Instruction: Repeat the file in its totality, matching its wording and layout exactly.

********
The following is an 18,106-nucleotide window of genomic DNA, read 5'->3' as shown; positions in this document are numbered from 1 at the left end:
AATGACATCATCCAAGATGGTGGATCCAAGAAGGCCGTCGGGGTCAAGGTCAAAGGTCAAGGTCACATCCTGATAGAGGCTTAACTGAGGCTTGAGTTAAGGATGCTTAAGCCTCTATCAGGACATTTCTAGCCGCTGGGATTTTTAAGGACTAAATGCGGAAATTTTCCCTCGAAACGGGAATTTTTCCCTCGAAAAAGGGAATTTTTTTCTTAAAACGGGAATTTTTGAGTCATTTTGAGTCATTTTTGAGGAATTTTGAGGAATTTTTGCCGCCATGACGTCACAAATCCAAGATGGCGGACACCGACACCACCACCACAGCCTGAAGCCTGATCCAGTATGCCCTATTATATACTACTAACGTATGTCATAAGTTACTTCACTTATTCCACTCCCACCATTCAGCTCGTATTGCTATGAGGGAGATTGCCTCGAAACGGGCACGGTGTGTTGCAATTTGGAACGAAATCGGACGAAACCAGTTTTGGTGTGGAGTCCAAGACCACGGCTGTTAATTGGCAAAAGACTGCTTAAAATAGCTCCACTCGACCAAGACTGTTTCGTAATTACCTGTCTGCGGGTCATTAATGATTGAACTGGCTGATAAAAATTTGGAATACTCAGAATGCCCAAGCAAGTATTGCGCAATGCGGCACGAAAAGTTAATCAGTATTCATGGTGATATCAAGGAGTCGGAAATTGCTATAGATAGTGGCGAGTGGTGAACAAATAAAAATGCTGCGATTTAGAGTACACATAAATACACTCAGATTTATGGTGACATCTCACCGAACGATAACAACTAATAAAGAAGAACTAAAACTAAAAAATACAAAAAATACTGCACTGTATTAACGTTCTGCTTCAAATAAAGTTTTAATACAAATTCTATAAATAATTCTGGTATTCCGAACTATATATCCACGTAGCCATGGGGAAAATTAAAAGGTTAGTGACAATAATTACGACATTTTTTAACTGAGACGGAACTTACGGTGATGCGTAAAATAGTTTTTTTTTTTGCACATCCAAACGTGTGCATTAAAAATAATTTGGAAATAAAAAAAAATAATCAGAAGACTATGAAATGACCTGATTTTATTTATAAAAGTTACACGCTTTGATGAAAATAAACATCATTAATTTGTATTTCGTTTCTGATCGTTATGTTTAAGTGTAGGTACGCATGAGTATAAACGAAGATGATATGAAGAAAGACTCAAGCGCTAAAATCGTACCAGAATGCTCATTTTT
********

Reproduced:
The following is an 18,106-nucleotide window of genomic DNA, read 5'->3' as shown; positions in this document are numbered from 1 at the left end:
AATGACATCATCCAAGATGGTGGATCCAAGAAGGCCGTCGGGGTCAAGGTCAAAGGTCAAGGTCACATCCTGATAGAGGCTTAACTGAGGCTTGAGTTAAGGATGCTTAAGCCTCTATCAGGACATTTCTAGCCGCTGGGATTTTTAAGGACTAAATGCGGAAATTTTCCCTCGAAACGGGAATTTTTCCCTCGAAAAAGGGAATTTTTTTCTTAAAACGGGAATTTTTGAGTCATTTTGAGTCATTTTTGAGGAATTTTGAGGAATTTTTGCCGCCATGACGTCACAAATCCAAGATGGCGGACACCGACACCACCACCACAGCCTGAAGCCTGATCCAGTATGCCCTATTATATACTACTAACGTATGTCATAAGTTACTTCACTTATTCCACTCCCACCATTCAGCTCGTATTGCTATGAGGGAGATTGCCTCGAAACGGGCACGGTGTGTTGCAATTTGGAACGAAATCGGACGAAACCAGTTTTGGTGTGGAGTCCAAGACCACGGCTGTTAATTGGCAAAAGACTGCTTAAAATAGCTCCACTCGACCAAGACTGTTTCGTAATTACCTGTCTGCGGGTCATTAATGATTGAACTGGCTGATAAAAATTTGGAATACTCAGAATGCCCAAGCAAGTATTGCGCAATGCGGCACGAAAAGTTAATCAGTATTCATGGTGATATCAAGGAGTCGGAAATTGCTATAGATAGTGGCGAGTGGTGAACAAATAAAAATGCTGCGATTTAGAGTACACATAAATACACTCAGATTTATGGTGACATCTCACCGAACGATAACAACTAATAAAGAAGAACTAAAACTAAAAAATACAAAAAATACTGCACTGTATTAACGTTCTGCTTCAAATAAAGTTTTAATACAAATTCTATAAATAATTCTGGTATTCCGAACTATATATCCACGTAGCCATGGGGAAAATTAAAAGGTTAGTGACAATAATTACGACATTTTTTAACTGAGACGGAACTTACGGTGATGCGTAAAATAGTTTTTTTTTTTGCACATCCAAACGTGTGCATTAAAAATAATTTGGAAATAAAAAAAAATAATCAGAAGACTATGAAATGACCTGATTTTATTTATAAAAGTTACACGCTTTGATGAAAATAAACATCATTAATTTGTATTTCGTTTCTGATCGTTATGTTTAAGTGTAGGTACGCATGAGTATAAACGAAGATGATATGAAGAAAGACTCAAGCGCTAAAATCGTACCAGAATGCTCATTTTT